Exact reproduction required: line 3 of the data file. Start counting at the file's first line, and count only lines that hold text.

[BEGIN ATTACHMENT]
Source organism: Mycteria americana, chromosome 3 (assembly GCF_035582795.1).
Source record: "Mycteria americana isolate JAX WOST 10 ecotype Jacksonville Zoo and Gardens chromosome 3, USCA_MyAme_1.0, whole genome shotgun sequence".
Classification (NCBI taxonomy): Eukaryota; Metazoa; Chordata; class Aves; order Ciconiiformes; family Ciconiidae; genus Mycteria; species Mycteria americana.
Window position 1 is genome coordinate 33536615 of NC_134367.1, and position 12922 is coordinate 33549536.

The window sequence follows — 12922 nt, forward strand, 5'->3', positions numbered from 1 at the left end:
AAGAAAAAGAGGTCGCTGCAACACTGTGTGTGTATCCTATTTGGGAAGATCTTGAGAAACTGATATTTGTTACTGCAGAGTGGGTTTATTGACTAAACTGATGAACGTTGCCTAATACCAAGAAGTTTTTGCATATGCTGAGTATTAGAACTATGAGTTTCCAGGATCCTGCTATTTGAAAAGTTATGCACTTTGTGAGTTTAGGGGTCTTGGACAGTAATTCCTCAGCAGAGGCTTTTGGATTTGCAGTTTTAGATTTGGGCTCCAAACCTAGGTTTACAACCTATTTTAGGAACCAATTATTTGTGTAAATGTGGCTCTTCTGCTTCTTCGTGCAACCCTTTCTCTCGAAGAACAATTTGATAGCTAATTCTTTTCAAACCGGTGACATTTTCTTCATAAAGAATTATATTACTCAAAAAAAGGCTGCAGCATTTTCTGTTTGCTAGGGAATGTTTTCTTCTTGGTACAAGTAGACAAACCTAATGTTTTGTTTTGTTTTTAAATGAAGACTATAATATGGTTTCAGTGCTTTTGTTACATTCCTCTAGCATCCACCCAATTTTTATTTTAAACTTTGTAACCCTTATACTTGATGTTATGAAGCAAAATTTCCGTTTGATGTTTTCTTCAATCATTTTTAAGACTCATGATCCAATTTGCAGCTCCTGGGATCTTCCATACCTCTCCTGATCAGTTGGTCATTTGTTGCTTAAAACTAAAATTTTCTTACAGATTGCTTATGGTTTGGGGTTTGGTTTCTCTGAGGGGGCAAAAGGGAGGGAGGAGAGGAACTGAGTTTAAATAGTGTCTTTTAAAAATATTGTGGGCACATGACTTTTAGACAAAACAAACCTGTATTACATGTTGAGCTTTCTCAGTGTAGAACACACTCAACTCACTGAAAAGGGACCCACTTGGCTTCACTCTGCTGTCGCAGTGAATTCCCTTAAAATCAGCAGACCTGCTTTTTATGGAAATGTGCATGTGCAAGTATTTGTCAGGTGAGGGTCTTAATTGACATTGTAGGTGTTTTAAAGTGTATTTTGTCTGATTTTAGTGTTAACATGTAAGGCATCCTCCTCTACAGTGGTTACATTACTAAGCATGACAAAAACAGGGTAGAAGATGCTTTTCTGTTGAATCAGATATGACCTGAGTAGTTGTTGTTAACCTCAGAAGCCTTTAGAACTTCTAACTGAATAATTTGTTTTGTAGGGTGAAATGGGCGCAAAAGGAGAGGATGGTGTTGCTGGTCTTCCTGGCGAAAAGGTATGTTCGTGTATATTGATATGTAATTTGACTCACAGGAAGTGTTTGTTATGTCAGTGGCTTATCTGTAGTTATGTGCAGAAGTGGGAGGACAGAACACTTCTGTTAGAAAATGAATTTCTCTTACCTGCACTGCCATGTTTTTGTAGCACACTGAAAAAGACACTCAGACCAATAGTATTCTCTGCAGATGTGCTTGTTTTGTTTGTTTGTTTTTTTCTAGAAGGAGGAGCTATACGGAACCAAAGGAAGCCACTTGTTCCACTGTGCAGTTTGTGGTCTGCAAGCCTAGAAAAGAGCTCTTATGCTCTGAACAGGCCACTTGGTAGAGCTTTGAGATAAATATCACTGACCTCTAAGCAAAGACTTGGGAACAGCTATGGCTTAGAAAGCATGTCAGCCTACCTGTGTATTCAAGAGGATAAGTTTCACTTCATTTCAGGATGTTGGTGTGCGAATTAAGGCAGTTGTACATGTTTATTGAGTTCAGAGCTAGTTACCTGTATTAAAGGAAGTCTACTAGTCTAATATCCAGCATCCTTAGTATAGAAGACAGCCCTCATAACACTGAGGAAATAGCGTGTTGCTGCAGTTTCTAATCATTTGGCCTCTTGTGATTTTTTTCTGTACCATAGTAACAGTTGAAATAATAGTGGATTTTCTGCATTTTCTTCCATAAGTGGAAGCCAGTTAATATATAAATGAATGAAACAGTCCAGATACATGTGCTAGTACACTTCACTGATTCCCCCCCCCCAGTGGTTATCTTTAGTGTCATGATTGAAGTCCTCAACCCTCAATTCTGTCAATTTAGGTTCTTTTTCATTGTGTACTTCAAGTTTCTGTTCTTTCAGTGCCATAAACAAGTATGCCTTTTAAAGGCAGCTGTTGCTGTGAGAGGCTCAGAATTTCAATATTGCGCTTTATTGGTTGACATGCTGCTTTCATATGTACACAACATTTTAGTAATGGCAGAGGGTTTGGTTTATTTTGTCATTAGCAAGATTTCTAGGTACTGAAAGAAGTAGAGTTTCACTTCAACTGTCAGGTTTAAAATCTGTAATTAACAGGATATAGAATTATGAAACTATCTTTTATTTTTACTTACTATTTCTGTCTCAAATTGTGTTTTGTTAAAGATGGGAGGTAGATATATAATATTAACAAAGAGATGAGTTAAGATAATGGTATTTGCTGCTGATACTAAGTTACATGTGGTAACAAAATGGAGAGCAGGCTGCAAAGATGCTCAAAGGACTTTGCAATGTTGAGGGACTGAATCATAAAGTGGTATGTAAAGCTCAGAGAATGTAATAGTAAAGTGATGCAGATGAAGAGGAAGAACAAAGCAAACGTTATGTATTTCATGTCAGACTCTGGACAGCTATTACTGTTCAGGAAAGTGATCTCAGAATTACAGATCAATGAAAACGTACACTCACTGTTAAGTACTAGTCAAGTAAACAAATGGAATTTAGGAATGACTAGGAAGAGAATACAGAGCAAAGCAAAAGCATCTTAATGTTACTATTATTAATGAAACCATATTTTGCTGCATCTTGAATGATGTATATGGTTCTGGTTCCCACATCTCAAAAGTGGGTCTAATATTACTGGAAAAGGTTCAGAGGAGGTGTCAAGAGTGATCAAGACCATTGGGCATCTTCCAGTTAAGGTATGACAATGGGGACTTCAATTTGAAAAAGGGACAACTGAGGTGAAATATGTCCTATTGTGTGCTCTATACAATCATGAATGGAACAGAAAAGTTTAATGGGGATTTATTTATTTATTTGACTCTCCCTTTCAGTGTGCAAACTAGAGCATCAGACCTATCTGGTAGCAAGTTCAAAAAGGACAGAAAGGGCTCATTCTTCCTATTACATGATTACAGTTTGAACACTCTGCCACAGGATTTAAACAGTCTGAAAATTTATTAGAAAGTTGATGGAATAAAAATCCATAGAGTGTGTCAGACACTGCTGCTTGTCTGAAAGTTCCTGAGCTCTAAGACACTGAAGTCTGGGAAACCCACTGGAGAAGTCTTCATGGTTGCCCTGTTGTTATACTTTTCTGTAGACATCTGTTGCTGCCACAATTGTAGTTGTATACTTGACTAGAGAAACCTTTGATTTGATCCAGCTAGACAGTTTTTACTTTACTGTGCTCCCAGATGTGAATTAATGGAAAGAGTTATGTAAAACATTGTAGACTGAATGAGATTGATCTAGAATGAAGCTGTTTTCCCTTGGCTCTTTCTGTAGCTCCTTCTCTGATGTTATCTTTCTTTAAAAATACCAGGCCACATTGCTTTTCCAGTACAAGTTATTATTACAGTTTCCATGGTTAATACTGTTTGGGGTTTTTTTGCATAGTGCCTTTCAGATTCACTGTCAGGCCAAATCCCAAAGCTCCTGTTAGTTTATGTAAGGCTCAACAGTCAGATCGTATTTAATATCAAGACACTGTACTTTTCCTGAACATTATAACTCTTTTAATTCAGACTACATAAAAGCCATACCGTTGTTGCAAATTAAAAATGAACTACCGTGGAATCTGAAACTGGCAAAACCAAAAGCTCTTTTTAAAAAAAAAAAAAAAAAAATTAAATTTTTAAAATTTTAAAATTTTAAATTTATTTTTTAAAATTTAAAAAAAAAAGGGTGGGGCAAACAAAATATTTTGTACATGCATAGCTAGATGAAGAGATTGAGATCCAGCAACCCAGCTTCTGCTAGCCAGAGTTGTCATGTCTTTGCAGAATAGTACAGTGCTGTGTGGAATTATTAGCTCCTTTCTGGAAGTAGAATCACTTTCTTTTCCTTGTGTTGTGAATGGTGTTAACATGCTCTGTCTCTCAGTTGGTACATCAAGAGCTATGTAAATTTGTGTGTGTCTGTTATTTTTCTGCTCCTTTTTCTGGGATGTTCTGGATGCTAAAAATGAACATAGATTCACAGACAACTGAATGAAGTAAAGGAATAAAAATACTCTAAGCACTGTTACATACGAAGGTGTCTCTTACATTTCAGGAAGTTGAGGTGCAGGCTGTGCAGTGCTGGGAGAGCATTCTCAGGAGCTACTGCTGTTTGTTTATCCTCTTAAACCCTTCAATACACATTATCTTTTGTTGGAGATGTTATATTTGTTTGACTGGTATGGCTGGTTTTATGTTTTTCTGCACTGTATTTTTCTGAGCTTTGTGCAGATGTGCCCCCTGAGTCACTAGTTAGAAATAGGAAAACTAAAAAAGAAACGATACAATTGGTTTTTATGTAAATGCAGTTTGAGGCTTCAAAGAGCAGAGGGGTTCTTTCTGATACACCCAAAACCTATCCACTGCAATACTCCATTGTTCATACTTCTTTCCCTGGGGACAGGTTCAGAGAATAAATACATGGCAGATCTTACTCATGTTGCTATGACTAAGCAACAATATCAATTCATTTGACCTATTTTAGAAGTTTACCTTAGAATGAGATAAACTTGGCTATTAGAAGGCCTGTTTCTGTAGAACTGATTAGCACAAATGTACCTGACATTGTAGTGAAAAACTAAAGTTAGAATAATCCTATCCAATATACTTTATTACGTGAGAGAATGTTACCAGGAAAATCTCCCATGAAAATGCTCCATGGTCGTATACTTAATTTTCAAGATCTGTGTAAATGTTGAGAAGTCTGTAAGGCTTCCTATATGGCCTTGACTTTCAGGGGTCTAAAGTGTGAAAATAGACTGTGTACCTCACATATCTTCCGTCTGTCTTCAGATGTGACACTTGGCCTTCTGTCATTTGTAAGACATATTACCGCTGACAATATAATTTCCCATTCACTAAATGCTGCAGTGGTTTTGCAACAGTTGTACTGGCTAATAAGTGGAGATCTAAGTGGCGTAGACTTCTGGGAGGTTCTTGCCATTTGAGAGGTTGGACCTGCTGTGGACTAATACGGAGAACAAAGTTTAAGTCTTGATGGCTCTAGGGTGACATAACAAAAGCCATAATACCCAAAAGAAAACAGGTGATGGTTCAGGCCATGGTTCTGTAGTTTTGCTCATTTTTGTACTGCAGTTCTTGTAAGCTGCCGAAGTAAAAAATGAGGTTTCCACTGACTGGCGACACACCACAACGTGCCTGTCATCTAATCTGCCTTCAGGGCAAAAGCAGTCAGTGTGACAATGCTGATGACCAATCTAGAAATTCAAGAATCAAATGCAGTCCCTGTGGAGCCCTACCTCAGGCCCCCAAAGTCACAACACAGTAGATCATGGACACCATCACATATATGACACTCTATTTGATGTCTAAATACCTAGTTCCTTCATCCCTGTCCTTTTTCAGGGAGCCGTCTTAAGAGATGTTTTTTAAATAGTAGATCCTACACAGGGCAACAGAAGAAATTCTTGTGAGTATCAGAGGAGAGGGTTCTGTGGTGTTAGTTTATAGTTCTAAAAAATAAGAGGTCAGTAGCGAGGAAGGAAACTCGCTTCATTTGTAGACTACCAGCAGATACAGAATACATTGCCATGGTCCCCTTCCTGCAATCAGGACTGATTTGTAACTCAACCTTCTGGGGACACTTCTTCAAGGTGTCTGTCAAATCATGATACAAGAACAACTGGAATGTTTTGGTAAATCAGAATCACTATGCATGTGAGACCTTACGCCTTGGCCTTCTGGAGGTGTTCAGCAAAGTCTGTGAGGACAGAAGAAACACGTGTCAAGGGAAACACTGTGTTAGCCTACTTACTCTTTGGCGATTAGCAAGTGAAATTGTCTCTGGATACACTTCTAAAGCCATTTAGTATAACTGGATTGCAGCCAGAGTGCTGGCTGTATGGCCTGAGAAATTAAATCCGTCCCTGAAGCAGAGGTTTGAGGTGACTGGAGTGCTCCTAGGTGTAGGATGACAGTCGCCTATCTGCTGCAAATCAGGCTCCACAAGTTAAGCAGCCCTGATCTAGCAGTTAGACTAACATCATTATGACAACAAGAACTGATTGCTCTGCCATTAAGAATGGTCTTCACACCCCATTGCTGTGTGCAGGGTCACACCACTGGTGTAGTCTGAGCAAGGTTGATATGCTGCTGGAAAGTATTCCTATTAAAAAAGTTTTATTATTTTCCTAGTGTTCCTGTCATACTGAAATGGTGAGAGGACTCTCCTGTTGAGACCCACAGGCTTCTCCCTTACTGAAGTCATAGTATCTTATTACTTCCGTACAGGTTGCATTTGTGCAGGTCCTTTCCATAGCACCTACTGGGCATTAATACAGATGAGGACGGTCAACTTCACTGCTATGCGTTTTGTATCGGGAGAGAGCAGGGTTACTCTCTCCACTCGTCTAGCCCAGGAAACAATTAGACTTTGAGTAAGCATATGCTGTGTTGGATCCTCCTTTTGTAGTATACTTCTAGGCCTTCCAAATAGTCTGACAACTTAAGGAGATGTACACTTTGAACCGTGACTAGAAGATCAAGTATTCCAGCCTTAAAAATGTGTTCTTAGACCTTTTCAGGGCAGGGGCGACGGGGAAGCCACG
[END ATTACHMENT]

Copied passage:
Classification (NCBI taxonomy): Eukaryota; Metazoa; Chordata; class Aves; order Ciconiiformes; family Ciconiidae; genus Mycteria; species Mycteria americana.